The hospitals of La Fe de Valencia and San Juan de Alicante are committed to technology and R&D, with an innovative system for transporting samples and using thousands of data to discover and prevent pathologies
A robotic arm takes a tube with a patient’s sample. Puts it in a smart, self-contained car monitored by GPS. He first takes it to the centrifuge. Then, to the rest of the assigned tests. When he’s finished, he goes to a waiting area. You may be asked for new tests. If this happens, it starts up again. If not, he goes to the storage sector. This process has been carefully designed, and is controlled by the professionals of the clinical analysis service, who at the end will send a report with the results.
Crossing the information from databases, medical records, analysis and medical guides and applying artificial intelligence models and prototypes are built to predict diseases. With these results, the lives of many people are improved and that of many others is saved.
They are not paragraphs taken from the latest science fiction best seller to hit the market. They are two realities that exist here and now. As close as they are in Valencia and Alicante. Specifically, in the clinical analysis laboratories of the La Fe and San Juan hospitals, respectively.
They have a new intelligent robotization system that allows the thousands of tests that are carried out daily to be managed with greater speed and quality. And artificial intelligence solutions have been incorporated into the day to day that add improvements in real time and immediately to patients.
An important achievement has been achieved in both: time. The processes have been automated. All this technology frees doctors from routine tasks to focus their minds on investigating other diseases, working on other projects or improving a diagnosis in areas that are still largely unknown.
Laboratory medicine has resulted in a substantial leap in quality. It has gone from a traditional laboratory model to a leading laboratory model. It is no longer only involved in diagnosis. Now he guides him and stars.
An amazing trip
The more than 3,000 samples that are analyzed daily in the new intelligent robotization system that has been installed in the clinical analysis laboratory of the Hospital Universitario La Fe in Valencia make an amazing journey through a chain of more than 40 meters.
It doesn’t last long. Barely an hour and a half if it is a routine analysis. Little more than 20 minutes if the sample comes from the emergency room. 357 smart cars are capable of moving along this chain at the same time. Each one has a different sample inside.
This new facility “will allow an improvement in the service we provide to the patient, the incorporation of new solutions and diagnostic tools and the optimization of the response,” says Dr. Begoña Laíz, head of the hospital’s clinical analysis laboratory service.
Furthermore, “it has allowed us to unify all the phases of the process, pre-analytical, analytical and post-analytical, and it has also enabled us to include the emergency laboratory. The whole process is now unified, ”she adds.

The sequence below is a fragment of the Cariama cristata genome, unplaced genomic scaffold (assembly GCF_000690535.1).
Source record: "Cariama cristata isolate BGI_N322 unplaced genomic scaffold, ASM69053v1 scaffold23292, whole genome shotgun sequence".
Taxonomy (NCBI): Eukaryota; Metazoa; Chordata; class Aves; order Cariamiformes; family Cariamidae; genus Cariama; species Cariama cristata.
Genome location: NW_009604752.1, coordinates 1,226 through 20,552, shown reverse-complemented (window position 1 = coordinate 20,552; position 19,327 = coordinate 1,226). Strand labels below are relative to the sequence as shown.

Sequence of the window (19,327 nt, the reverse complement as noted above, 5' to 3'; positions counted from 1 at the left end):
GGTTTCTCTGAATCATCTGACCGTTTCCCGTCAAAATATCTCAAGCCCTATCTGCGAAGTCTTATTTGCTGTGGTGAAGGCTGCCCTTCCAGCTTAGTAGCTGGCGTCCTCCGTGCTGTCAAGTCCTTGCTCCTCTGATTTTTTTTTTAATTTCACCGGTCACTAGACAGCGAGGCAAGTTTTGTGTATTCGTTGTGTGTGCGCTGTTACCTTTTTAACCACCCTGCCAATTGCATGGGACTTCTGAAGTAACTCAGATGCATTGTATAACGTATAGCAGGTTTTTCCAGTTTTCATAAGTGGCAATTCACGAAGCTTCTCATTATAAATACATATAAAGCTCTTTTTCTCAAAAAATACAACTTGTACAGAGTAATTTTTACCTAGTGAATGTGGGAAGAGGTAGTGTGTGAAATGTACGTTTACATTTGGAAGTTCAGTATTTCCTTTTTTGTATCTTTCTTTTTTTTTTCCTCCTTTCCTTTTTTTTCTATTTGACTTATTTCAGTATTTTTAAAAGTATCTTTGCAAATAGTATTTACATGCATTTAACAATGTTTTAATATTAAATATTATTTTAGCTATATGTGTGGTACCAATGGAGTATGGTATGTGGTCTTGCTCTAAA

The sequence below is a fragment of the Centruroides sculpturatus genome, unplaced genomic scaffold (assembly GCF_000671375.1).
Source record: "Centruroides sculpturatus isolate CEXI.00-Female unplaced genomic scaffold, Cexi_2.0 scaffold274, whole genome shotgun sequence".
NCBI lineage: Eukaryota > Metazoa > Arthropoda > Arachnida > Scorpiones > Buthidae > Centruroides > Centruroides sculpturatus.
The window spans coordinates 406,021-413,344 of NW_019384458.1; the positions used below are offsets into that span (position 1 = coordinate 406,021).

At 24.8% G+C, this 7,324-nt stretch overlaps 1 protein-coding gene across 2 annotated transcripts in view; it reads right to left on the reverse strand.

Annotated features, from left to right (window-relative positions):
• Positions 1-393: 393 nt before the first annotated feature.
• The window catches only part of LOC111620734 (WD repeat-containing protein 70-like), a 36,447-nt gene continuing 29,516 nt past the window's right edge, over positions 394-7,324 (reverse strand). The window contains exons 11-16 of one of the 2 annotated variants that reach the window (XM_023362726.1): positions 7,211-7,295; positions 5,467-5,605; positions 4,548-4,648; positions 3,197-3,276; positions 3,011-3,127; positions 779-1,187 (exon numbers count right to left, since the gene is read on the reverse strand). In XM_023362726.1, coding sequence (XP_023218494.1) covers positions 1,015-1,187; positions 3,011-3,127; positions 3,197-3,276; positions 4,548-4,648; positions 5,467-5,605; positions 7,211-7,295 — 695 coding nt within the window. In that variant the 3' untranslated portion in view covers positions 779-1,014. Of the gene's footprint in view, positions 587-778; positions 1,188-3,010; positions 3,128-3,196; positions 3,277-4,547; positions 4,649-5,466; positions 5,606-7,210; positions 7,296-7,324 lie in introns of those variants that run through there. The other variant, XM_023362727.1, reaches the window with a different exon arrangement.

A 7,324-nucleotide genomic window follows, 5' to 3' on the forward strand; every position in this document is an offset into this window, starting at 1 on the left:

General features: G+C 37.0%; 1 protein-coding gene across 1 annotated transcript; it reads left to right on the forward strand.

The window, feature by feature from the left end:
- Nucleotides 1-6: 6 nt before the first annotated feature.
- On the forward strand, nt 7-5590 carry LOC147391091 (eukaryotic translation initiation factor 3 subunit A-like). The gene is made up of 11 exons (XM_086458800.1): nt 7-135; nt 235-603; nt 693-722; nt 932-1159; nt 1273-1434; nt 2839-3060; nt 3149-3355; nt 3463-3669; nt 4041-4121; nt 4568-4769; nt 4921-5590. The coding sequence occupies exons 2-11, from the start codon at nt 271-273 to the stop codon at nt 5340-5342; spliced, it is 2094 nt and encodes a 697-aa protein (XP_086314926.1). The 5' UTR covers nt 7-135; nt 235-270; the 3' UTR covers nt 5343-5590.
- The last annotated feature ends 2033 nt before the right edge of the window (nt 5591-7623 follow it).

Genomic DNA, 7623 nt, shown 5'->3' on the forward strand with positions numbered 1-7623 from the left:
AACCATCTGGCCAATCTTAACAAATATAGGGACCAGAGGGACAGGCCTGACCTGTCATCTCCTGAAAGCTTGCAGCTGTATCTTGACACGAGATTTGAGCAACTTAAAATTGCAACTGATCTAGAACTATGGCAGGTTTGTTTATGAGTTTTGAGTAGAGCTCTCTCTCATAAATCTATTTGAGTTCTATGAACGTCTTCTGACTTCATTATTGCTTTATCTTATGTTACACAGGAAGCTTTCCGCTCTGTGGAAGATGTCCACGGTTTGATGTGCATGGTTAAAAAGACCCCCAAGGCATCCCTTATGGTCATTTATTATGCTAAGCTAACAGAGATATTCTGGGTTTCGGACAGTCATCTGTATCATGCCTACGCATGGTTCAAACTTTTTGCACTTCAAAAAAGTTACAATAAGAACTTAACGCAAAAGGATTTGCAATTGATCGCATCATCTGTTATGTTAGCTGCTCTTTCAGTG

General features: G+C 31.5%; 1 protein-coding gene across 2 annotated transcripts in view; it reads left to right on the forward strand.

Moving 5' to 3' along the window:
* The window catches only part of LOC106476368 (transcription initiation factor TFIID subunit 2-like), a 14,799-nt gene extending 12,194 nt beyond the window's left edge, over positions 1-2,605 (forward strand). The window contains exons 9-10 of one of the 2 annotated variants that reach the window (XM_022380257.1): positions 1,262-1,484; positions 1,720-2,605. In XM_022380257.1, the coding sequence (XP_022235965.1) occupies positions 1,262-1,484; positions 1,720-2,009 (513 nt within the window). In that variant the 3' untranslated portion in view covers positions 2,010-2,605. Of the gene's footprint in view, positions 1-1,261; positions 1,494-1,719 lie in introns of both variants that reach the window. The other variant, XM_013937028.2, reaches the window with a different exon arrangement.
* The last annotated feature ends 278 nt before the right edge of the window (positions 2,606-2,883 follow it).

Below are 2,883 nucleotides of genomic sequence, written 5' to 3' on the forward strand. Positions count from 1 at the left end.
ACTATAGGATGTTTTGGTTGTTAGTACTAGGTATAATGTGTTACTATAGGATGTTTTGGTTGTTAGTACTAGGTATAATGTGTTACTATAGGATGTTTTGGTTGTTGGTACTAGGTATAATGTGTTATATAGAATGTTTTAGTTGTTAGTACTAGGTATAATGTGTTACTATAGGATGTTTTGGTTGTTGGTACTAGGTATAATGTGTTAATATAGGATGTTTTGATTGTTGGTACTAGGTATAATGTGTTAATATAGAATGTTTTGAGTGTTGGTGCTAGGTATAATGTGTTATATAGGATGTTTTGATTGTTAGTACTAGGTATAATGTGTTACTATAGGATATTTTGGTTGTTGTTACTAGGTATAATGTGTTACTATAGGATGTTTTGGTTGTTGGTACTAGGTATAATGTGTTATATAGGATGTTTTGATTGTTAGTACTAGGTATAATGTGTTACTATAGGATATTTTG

It has been arranged in the functional areas of biochemistry and immunochemistry. “They are the ones that process the most complex samples, handle a very large number of them and due to their high volume they are difficult to organize”, explains the doctor. Hemostasis and hematology have their own chains.
Begoña Laíz, head of the clinical analysis laboratory service at Hospital La Fe in Valencia.
The advantages do not end there: “The number of samples that we can handle increases, as does their quality; errors are reduced and, as a consequence of this, the safety of professionals is increased by not having to handle samples as was done before, and that of patients. Finally, we must highlight the traceability that we obtain; we know at all times the status of each sample ”, Laíz reels.
The impact of technology is going to be felt in a health area that serves nearly 300,000 people. In it, more than nine million analytical tests are generated per year from hospitalization, external consultations, the emergency service, primary care centers and laboratories of other health departments.
The laboratory has this service and this cutting-edge technology thanks to a public tender through which it has been endowed with a budget of eight million euros for a period of four years.
A detective job
The information contained in a tube with a patient’s sample is pure gold. There it is. There are thousands of data. Some are intuited. Others remain hidden. Discovering one and the other is one of the greatest challenges faced by laboratory medicine and the staff that integrates it.
In this detective work, the physicians of these clinical analysis laboratories currently have a primary help: artificial intelligence (AI). With it, they process and order thousands of patient data. Thanks to this tool and its power, they detect evils and save lives.
“We have a very avant-garde technology that we take advantage of not only to make the diagnosis that the doctor needs, demands or suspects, but also to add other tests according to the characteristics of that patient, by age, symptoms, or what the clinical guidelines say , and benefit him even more ”, says Dr. María Salinas, head of the clinical analysis service at this hospital.
Salinas gives the example of the more than 300 patients detected with hypercalcemia, or high levels of calcium in the blood. A problem that, if not detected early, can weaken the bones or form kidney stones in those who suffer from it. “With our technology we have been able to measure calcium in the blood every three years in patients over 45 years old,” she describes.